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  • Col. Yehuda Hacohen. (photo credit:IDF SPOKESPERSON'S UNIT)

    This week Col. Yehuda HaCohen will be wrapping up his service as commander of the Sagi Brigade. 

    HaCohen worked for the last two years to prepare the brigade for scenarios that the IDF had never even thought of before.

    The Sagi Brigade sits on a 170 kilometer stretch watching over the Israeli-Sinai border. Under the Red Division, positioned in the Southern command, the brigade is responsible for watching over the western Negev.

  • The United States discarded its oft-misunderstood “two war” doctrine, intended as a template for providing the means to fight two regional wars simultaneously, late last decade. Designed to deter North Korea from launching a war while the United States was involved in fighting against Iran or Iraq (or vice versa,) the idea helped give form to the Department of Defense’s procurement, logistical and basing strategies in the post–Cold War, when the United States no longer needed to face down the Soviet threat. The United States backed away from the doctrine because of changes in the international system, including the rising power of China and the proliferation of highly effective terrorist networks.

    But what if the United States had to fight two wars today, and not against states like North Korea and Iran? What if China and Russia sufficiently coordinated with one another to engage in simultaneous hostilities in the Pacific and in Europe?

  • AP Photo

    Seven months after a federal judge ordered the State Department to begin releasing monthly batches of the detailed daily schedules showing meetings by Hillary Clinton during her time as secretary of state, the government told The Associated Press it won't finish the job before Election Day.

    The department has so far released about half of the schedules. Its lawyers said in a phone conference with the AP's lawyers that the department now expects to release the last of the detailed schedules around Dec. 30, weeks before the next president is inaugurated.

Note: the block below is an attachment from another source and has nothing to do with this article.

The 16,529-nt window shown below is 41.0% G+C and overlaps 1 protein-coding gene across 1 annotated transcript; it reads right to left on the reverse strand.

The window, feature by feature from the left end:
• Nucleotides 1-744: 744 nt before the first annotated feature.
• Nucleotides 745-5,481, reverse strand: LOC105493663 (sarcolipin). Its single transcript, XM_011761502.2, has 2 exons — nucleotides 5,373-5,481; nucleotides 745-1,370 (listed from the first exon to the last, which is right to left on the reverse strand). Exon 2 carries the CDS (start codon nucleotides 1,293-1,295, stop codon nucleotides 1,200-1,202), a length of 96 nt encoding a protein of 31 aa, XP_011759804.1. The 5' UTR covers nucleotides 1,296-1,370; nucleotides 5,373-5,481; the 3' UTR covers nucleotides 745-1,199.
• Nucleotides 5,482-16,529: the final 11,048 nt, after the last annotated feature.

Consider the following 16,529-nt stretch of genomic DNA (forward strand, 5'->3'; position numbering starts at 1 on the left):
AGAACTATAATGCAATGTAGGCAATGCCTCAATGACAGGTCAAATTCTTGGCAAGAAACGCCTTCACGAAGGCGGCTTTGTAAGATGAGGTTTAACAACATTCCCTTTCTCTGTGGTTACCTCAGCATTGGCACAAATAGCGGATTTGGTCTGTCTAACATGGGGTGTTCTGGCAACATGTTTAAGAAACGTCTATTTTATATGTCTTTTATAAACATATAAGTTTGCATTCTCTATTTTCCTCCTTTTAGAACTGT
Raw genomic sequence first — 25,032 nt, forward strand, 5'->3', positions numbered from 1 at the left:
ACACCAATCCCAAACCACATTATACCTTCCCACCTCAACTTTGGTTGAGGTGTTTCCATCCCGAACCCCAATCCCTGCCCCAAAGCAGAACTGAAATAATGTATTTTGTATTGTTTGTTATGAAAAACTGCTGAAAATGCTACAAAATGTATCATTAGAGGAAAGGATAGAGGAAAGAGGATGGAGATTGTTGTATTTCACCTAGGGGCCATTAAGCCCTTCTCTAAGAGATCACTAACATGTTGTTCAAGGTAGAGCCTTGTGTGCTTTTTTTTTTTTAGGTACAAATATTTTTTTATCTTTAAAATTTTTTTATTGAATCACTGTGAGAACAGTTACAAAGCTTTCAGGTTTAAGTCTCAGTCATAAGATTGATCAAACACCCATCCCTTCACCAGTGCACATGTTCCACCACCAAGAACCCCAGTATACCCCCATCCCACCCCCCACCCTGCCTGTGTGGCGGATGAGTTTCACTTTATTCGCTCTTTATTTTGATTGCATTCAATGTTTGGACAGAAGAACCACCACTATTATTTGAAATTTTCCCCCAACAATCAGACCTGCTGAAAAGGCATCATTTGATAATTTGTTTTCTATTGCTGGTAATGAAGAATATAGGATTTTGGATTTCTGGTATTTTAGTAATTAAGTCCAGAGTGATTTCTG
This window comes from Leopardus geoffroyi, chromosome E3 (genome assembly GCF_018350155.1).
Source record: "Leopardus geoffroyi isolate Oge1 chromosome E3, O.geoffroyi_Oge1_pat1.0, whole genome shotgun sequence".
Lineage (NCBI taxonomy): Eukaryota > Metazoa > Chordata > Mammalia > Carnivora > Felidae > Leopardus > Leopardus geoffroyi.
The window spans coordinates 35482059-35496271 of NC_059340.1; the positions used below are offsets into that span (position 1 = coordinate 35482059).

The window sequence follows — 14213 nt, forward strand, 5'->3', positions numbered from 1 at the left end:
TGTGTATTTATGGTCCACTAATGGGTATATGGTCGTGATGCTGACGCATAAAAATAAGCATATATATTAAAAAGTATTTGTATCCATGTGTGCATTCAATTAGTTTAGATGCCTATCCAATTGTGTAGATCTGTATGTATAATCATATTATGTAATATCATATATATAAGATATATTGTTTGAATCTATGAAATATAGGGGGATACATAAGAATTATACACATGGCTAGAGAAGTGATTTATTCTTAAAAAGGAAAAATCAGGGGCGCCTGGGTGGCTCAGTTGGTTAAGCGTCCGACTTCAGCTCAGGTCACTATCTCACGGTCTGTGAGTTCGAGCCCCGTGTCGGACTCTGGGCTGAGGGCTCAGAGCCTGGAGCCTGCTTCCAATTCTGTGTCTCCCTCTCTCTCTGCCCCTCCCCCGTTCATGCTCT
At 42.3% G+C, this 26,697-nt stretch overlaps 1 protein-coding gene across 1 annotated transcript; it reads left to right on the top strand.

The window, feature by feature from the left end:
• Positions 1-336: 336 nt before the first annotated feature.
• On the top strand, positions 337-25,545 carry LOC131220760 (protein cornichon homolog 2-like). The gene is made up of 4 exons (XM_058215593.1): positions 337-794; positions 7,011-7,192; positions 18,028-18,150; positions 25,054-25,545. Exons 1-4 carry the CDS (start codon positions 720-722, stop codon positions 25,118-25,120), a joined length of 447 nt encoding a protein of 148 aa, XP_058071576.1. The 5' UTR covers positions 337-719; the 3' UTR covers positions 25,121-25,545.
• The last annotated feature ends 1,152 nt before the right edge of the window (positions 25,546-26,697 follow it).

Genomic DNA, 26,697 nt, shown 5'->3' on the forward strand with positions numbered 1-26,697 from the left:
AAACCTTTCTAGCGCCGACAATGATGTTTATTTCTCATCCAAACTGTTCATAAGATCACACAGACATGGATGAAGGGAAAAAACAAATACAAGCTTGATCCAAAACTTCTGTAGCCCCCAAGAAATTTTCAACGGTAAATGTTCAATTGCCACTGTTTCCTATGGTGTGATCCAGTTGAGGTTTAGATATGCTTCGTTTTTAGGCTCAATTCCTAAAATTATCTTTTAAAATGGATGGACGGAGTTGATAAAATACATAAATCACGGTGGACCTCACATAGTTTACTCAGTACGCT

The AP's lawyers late Friday formally asked the State Department to hasten that effort so that the department could provide all Clinton's minute-by-minute schedules by Oct. 15. The agency did not immediately respond.

  • AP Photo

    Writing in the German daily "Frankfurter Allgemeine Zeitung," Steinmeier said he wanted to avert a "new and dangerous arms race" to ensure peace in Europe and beyond.

    He said a new nonproliferation deal on conventional arms would be "a proven means for transparency, risk prevention and trust building."

    In an apparent reference to Russia's annexation of the Crimea region of Ukraine, Steinmeier accused Moscow of violating basic, non-negotiable principles of peace, breaking delicate bonds of trust, painstakingly built up over decades.

  • In back-to-back interviews with Fox News, Wikileaks founder Julian Assange criticized the U.S. media for "incredible politicization" in its coverage of the presidential election, and vowed there are more shoes to drop before the Nov. 8 vote.

    Assange appeared Friday morning on "Fox & Friends," where he said "significant" information would be published on the site regarding Democratic nominee Hillary Clinton, but did not specify what it would be.

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Provocative Commentary


“The men who have done the most for God in this world have been early on their knees. He who fritters away the early morning, its opportunity and freshness, in other pursuits than seeking God will make poor headway seeking Him the rest of the day. If God is not first in our thoughts and efforts in the morning, He will be in the last place the remainder of the day.” 
― E.M. Bounds